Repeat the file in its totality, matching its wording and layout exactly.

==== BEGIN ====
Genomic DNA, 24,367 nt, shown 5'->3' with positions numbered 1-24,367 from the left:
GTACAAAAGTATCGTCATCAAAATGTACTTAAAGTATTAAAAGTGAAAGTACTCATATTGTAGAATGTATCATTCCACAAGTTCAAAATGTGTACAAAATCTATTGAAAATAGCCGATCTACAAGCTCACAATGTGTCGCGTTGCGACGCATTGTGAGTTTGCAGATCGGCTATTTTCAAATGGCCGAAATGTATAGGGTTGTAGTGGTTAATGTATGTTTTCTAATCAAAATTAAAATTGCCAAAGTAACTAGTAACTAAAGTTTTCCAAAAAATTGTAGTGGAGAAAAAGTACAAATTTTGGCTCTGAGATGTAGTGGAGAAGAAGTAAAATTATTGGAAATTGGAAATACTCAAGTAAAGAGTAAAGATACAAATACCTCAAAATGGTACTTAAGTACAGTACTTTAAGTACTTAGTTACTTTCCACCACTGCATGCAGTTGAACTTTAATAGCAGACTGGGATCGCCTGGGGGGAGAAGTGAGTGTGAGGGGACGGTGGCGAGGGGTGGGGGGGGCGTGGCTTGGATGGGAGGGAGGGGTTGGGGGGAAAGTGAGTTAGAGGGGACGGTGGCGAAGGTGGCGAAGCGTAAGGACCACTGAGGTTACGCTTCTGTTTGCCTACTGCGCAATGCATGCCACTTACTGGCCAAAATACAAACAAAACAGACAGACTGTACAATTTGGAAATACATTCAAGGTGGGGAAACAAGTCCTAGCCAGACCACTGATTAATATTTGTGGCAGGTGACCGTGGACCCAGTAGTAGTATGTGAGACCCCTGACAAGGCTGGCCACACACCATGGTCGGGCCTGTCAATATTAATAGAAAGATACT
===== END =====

Genomic DNA, 24,367 nt, shown 5'->3' with positions numbered 1-24,367 from the left:
GTACAAAAGTATCGTCATCAAAATGTACTTAAAGTATTAAAAGTGAAAGTACTCATATTGTAGAATGTATCATTCCACAAGTTCAAAATGTGTACAAAATCTATTGAAAATAGCCGATCTACAAGCTCACAATGTGTCGCGTTGCGACGCATTGTGAGTTTGCAGATCGGCTATTTTCAAATGGCCGAAATGTATAGGGTTGTAGTGGTTAATGTATGTTTTCTAATCAAAATTAAAATTGCCAAAGTAACTAGTAACTAAAGTTTTCCAAAAAATTGTAGTGGAGAAAAAGTACAAATTTTGGCTCTGAGATGTAGTGGAGAAGAAGTAAAATTATTGGAAATTGGAAATACTCAAGTAAAGAGTAAAGATACAAATACCTCAAAATGGTACTTAAGTACAGTACTTTAAGTACTTAGTTACTTTCCACCACTGCATGCAGTTGAACTTTAATAGCAGACTGGGATCGCCTGGGGGGAGAAGTGAGTGTGAGGGGACGGTGGCGAGGGGTGGGGGGGGCGTGGCTTGGATGGGAGGGAGGGGTTGGGGGGAAAGTGAGTTAGAGGGGACGGTGGCGAAGGTGGCGAAGCGTAAGGACCACTGAGGTTACGCTTCTGTTTGCCTACTGCGCAATGCATGCCACTTACTGGCCAAAATACAAACAAAACAGACAGACTGTACAATTTGGAAATACATTCAAGGTGGGGAAACAAGTCCTAGCCAGACCACTGATTAATATTTGTGGCAGGTGACCGTGGACCCAGTAGTAGTATGTGAGACCCCTGACAAGGCTGGCCACACACCATGGTCGGGCCTGTCAATATTAATAGAAAGATACT